Katie Francis can be an entrepreneur, and pleased with it.
“On my business cards, it says ‘Katie, Girl Scout Cookie Entrepreneur,’” she says.
She’s certainly earned the title — the 12-year-old broke the national Girl Scout cookie record this Sunday, selling 21,477 boxes.
The sixth grader, who plans to market 100,000 boxes of cookies during her amount of time in Girl Scouts, is a shining exemplory case of the entrepreneurial spirit Girl Scouts aims to cultivate in its members. “THE LADY Scout cookie sales program may be the largest entrepreneurial program for women in the united states, if not the world,” says Anna Maria Chavez, the CEO of Girl Scouts USA. Eighty percent of female small-business owners in the U.S. are former Girl Scouts, based on the organization.
But Francis isn’t only an inspiration to other girls. She’s a person who can teach any entrepreneur something or two.
As a lot more than two million Girl Scouts all over the world find out about entrepreneurship by selling cookies, some tips about what even the expert entrepreneur can study from Katie Francis’s success.
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1. Devote the time. The most crucial secret of cookie sales may be the simplest and one which many entrepreneurs forget: Dedicate your time and effort. For Katie, selling cookies became a complete time job. She worked at it seven hours a day after school and 12 to 13 hours on weekends. That meant 8 weeks of giving up horse riding lessons, dance classes, voice lessons and a good visit to visit her grandmother in Texas. She doesn’t regret it, though. “I’ve had so many unique experiences that otherwise I wouldn’t experienced,” says Katie.
2. Set big goals. With out a goal to shoot for, Katie says she could do not have sold the a large number of cookies. “I knew that I possibly could achieve an extremely, really high goal. So each day, I woke up thinking, ‘I know I could do this.’” Nobody had challenged the national record of 18,000 because the 1980s. However, Katie went into cookie sales armed with a concrete goal and confidence that she could shatter the prior records. And, when she did, passing the 18,000 mark with weekly left in cookie sales season, she simply upped her goal to 20,000, then to 21,000.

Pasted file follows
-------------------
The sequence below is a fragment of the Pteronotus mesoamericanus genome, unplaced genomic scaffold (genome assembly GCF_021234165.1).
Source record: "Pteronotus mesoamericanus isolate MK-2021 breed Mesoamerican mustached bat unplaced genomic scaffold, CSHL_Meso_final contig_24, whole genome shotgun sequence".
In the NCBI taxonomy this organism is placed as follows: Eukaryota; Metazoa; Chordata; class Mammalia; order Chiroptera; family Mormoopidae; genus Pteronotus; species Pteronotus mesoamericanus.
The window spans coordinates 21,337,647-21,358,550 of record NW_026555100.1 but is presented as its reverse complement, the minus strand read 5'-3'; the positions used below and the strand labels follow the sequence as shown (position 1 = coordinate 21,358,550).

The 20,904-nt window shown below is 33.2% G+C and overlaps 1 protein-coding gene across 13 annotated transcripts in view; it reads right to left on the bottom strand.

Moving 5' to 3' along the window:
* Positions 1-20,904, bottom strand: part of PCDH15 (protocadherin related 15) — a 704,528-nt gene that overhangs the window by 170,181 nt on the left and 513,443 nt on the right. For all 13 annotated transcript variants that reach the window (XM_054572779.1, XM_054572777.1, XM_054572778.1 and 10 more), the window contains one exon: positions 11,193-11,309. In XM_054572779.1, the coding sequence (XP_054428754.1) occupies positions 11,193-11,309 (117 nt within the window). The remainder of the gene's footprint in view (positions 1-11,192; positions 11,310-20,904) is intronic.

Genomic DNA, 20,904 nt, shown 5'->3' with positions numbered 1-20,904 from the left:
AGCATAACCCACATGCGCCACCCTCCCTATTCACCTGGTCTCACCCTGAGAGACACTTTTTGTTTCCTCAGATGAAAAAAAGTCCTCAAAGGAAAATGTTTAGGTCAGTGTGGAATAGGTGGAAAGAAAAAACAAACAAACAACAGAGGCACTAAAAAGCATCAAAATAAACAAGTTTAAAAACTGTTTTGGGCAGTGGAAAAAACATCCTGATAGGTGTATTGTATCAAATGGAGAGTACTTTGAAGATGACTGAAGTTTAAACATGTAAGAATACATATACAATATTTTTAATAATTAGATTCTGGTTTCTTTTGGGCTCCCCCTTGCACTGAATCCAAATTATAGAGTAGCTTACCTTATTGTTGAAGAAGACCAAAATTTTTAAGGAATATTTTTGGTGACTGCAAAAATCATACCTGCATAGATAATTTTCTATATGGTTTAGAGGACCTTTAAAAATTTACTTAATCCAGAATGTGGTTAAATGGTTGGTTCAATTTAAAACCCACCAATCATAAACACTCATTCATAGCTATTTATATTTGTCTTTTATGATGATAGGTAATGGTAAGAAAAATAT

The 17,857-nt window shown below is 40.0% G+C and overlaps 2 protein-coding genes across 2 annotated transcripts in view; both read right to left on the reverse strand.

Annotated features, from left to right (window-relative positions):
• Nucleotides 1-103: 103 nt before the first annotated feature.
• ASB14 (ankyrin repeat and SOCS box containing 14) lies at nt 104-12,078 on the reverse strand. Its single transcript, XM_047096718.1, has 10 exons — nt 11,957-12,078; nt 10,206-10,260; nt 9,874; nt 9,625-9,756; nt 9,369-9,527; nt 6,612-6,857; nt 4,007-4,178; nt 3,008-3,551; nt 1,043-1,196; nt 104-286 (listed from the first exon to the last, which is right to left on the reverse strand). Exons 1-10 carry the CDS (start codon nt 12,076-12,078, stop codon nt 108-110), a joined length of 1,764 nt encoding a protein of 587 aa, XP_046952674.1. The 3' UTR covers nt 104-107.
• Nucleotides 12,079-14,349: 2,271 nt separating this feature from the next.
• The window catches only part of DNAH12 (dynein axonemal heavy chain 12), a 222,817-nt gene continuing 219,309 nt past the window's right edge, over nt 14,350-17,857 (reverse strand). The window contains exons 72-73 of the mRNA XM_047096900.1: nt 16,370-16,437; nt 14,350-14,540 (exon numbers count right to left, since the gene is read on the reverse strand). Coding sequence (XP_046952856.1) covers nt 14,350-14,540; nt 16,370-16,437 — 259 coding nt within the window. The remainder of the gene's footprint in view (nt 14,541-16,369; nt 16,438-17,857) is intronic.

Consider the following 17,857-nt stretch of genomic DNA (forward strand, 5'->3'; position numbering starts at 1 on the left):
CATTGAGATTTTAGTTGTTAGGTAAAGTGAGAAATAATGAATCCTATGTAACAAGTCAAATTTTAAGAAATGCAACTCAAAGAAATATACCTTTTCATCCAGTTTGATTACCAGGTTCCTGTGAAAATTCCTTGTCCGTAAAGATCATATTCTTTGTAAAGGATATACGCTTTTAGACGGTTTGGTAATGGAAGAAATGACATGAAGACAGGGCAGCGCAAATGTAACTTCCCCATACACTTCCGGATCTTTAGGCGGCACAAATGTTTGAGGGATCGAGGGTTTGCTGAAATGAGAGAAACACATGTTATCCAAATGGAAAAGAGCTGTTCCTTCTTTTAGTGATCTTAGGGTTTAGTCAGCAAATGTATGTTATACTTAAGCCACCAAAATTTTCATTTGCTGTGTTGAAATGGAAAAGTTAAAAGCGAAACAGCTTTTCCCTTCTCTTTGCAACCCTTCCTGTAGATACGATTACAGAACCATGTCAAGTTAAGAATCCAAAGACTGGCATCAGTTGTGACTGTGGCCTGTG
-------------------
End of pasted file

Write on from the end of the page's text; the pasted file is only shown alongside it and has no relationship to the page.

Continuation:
3. Create manageable steps for success . Eighteen-thousand boxes of Girl Scout cookies is difficult to even visualize. So, Katie broke it down: she and her mom calculated just how many cookies she would need to sell weekly, then each day, then per hour. Understanding that she had to market 30 to 46 boxes one hour meant that Katie could take the procedure one step at the same time.
4. Create a team . Katie’s Girl Scout troop is filled with high achievers. As the average Girl Scout sells around 150 to 200 boxes, Katie’s troop averages one or two thousand boxes per girl, allowing the complete group to push one another to create higher personal goals. Katie also found a mentor in the last record holder, Elizabeth Brinton. After her mom helped her locate the girl who set the record in the 1980’s and the pair talked on the telephone, the chance of breaking the 18,000 mark became an achievable accomplishment for Katie.
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5. Interact with customers . When selling cookies Katie had a straightforward go-to line: “Do you wish to buy or donate Girl Scout cookies?” Asking people if indeed they wished to “donate” was key: even individuals who were on a diet or had already bought cookies had trouble saying no to Katie’s laminated info sheet with information on her behalf troop’s plans to aid the meals bank and deployed service members. Plus, having a cause helped Katie interact with customers, who were excited to listen to about where their money would go, in addition to find out about Katie’s personal goal to break the national record.
6. Know your market. As a skilled cookie saleswoman (she broke the state record both previous years), Katie quickly learned where so when her cookies would sell around her home in Western Oklahoma. If she had create a booth in a subpar location, Katie wasn’t afraid to finish off and leave when she wasn’t hitting her hourly goals. Remember: it isn’t worth wasting time marketing to a population or location that’s not working when you’re able to pivot to a far more profitable market.
7. Make your self memorable. Katie sported a distinctive hairstyle throughout her entire cookie sale season: a ponytail with a daisy. By enough time she had broken the record, the daisy had began to smell such as a parking lot because of her hours trekking to market cookies, nonetheless it had served its purpose to create Katie apart. As well as the signature hairstyle, Katie distinguished herself by drawing in the crowd at booth sales with cookie-centric songs and dances. “Once in a while when I was bored, I’d do an Irish Jig,” she says.
8. Encourage competition . With Katie’s success, more girls could be trying their hands at the national record next year. “I say do it now, try,” she says. “I bet you could do it, too.” For the lady Scouts, getting ultimately more girls thinking about entrepreneurship benefits everyone.
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